Methods

Ethical approval

This study was approved by the Ethics Committee of Children’s Hospital of Chongqing Medical University (074/2013), all methods were carried out in accordance with relevant guidelines and regulations. Informed consent was obtained from the parents of the pediatric patients.

Patients

Four pediatric patients with suspected RCM were admitted to our hospital and underwent TTE examination, which revealed typical signs of a restrictive filling pattern with abnormal E/A ratios and isovolumic relaxation times. The clinical data of these four patients, including family history, disease onset time, clinical symptoms, physical signs, and the results of TTE and other diagnostic information, were obtained from our hospital database. TTE was performed in accordance with the recommendations by the American Society of Echocardiography [7, 8].

Variant analysis

Genomic DNA was extracted from peripheral blood samples using the Whole Blood DNA Mini kit (Yaneng BIO science Co., Ltd, Shenzhen, China) according to the manufacturer’s instructions. DNA concentration and purity were analyzed using the Nanodrop ND-2000 (Nanodrop Technologies Company, USA). Primer sequences used for polymerase chain reaction (PCR) in this study as follows: for DES8-9: 5′-TGTGCGATGGACCCTGTTAC-3′ (forward) and 5′-AGGCTCACTCACTGCCAACA-3′ (reverse); for TNNI3-7: 5′-CCAGGTTATGCCAGTGGTTTTG-3′ (forward) and 5′-CCCCTCAGCATCCTCTTTCC-3′ (reverse); for TNNI3-8: 5′-CTTAGGCATCCAGGGTAGAGT-3′ (forward) and 5′-GCAGTAGGCAGGAAGGC-3′ (reverse); for TNNT2-8: 5′-GGGGCAGTGCTGGAAGAT-3′ (forward) and 5′-GCAGTCAAGGAGCATCCAGTA-3′ (reverse); PCR products were analyzed using Sanger sequencing (a chain termination method) with the ABI 3730XL (Thermo Fisher Scientific Inc., Waltham, MA, USA) and further analyzed using the chromas 2.6.6 DNA sequencing Software (Technelysium Pty Ltd, South Brisbane, Australia).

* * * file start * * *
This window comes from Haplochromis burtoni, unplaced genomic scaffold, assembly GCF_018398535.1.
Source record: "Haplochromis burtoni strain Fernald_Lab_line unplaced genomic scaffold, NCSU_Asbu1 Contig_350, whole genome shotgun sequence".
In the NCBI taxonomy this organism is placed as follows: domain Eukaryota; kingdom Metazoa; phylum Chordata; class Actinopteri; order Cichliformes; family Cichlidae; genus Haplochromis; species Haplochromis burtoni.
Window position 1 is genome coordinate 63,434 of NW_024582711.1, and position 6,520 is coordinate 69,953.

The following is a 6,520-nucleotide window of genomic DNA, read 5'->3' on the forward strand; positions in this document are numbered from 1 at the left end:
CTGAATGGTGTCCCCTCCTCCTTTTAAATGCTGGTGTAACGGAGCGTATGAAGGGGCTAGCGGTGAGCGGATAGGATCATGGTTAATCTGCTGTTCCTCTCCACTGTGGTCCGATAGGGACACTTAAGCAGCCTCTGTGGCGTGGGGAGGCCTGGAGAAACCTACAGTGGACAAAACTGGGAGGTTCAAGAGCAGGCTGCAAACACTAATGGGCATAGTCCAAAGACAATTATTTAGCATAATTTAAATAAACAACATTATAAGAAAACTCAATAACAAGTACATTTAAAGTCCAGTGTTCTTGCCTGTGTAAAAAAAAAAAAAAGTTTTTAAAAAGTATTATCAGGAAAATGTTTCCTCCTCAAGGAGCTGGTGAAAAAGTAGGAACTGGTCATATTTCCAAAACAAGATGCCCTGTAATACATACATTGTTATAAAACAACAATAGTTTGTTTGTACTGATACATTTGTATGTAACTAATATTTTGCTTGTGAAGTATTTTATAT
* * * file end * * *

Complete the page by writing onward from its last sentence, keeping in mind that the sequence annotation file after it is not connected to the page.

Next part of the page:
Data from a control group that consisted of anonymous blood samples from 50 mixed-ancestry individuals of varying ages and genders were obtained from the clinical molecular biological laboratory.

Variants were named based on the nomenclature of the Human Genome Variation Society (http://www.hgvs.org/mutnomen). The reference sequences for nucleotides and amino acids were obtained from the National Center of Biotechnology Information (NCBI, http://www.ncbi.nlm.nih.gov). Protein IDs encoded by TNNI3 were obtained from the UniProt Database (http://www.uniprot.org/).

Results

General information

Case 1: A 4-year, 5-month-old girl had clinical symptoms of fatigue and exertional shortness of breath. The concentration of serum B-type natriuretic peptide (BNP) was 2070 pg/ml. Abdominal ultrasonography revealed congestive hepatomegaly. Electrocardiogram (ECG) showed bi-atrial enlargement and diffuse ST-T wave changes. The girl eventually died. No family history of RCM or other cardiovascular diseases was reported.

Case 2: A 5-year-old girl had clinical symptoms of exertional fatigue, shortness of breath, and lower extremity edema. The concentration of serum BNP was 2243 pg/ml. Abdominal ultrasonography showed congestive hepatomegaly. ECG indicated ST-T wave changes. At age 6, the girl died suddenly at home. No family history of RCM or other cardiovascular diseases was reported.